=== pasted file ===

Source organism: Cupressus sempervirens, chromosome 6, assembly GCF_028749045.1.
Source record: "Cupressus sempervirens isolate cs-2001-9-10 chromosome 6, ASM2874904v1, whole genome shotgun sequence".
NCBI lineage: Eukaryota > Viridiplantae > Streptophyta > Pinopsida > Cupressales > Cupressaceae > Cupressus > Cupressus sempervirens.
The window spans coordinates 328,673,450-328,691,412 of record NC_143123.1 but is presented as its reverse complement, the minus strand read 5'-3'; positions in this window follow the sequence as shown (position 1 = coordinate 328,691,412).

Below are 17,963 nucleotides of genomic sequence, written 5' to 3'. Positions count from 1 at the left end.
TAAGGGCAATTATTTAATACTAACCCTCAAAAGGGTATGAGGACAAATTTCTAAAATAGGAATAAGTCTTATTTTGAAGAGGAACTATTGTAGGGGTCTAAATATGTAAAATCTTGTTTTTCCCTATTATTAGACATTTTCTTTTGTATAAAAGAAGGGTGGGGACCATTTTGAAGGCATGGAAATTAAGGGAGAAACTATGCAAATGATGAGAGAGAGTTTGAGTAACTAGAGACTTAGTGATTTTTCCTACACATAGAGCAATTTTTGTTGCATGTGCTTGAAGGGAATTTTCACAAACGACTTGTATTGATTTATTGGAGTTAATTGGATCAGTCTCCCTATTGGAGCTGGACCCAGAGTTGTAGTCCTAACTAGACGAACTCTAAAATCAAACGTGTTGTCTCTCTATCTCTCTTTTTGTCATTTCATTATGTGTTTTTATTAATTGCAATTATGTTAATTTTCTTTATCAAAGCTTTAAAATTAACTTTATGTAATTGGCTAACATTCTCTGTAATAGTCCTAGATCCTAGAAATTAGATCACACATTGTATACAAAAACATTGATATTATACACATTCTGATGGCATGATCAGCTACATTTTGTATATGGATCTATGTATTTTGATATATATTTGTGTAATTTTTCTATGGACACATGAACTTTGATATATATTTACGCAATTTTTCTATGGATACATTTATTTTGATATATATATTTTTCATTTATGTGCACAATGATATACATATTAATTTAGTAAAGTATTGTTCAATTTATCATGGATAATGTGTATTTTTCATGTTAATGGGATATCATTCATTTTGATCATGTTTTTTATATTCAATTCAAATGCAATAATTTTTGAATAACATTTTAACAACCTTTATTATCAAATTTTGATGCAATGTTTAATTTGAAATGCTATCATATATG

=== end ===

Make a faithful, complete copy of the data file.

Source organism: Cupressus sempervirens, chromosome 6, assembly GCF_028749045.1.
Source record: "Cupressus sempervirens isolate cs-2001-9-10 chromosome 6, ASM2874904v1, whole genome shotgun sequence".
NCBI lineage: Eukaryota > Viridiplantae > Streptophyta > Pinopsida > Cupressales > Cupressaceae > Cupressus > Cupressus sempervirens.
The window spans coordinates 328,673,450-328,691,412 of record NC_143123.1 but is presented as its reverse complement, the minus strand read 5'-3'; positions in this window follow the sequence as shown (position 1 = coordinate 328,691,412).

Below are 17,963 nucleotides of genomic sequence, written 5' to 3'. Positions count from 1 at the left end.
TAAGGGCAATTATTTAATACTAACCCTCAAAAGGGTATGAGGACAAATTTCTAAAATAGGAATAAGTCTTATTTTGAAGAGGAACTATTGTAGGGGTCTAAATATGTAAAATCTTGTTTTTCCCTATTATTAGACATTTTCTTTTGTATAAAAGAAGGGTGGGGACCATTTTGAAGGCATGGAAATTAAGGGAGAAACTATGCAAATGATGAGAGAGAGTTTGAGTAACTAGAGACTTAGTGATTTTTCCTACACATAGAGCAATTTTTGTTGCATGTGCTTGAAGGGAATTTTCACAAACGACTTGTATTGATTTATTGGAGTTAATTGGATCAGTCTCCCTATTGGAGCTGGACCCAGAGTTGTAGTCCTAACTAGACGAACTCTAAAATCAAACGTGTTGTCTCTCTATCTCTCTTTTTGTCATTTCATTATGTGTTTTTATTAATTGCAATTATGTTAATTTTCTTTATCAAAGCTTTAAAATTAACTTTATGTAATTGGCTAACATTCTCTGTAATAGTCCTAGATCCTAGAAATTAGATCACACATTGTATACAAAAACATTGATATTATACACATTCTGATGGCATGATCAGCTACATTTTGTATATGGATCTATGTATTTTGATATATATTTGTGTAATTTTTCTATGGACACATGAACTTTGATATATATTTACGCAATTTTTCTATGGATACATTTATTTTGATATATATATTTTTCATTTATGTGCACAATGATATACATATTAATTTAGTAAAGTATTGTTCAATTTATCATGGATAATGTGTATTTTTCATGTTAATGGGATATCATTCATTTTGATCATGTTTTTTATATTCAATTCAAATGCAATAATTTTTGAATAACATTTTAACAACCTTTATTATCAAATTTTGATGCAATGTTTAATTTGAAATGCTATCATATATG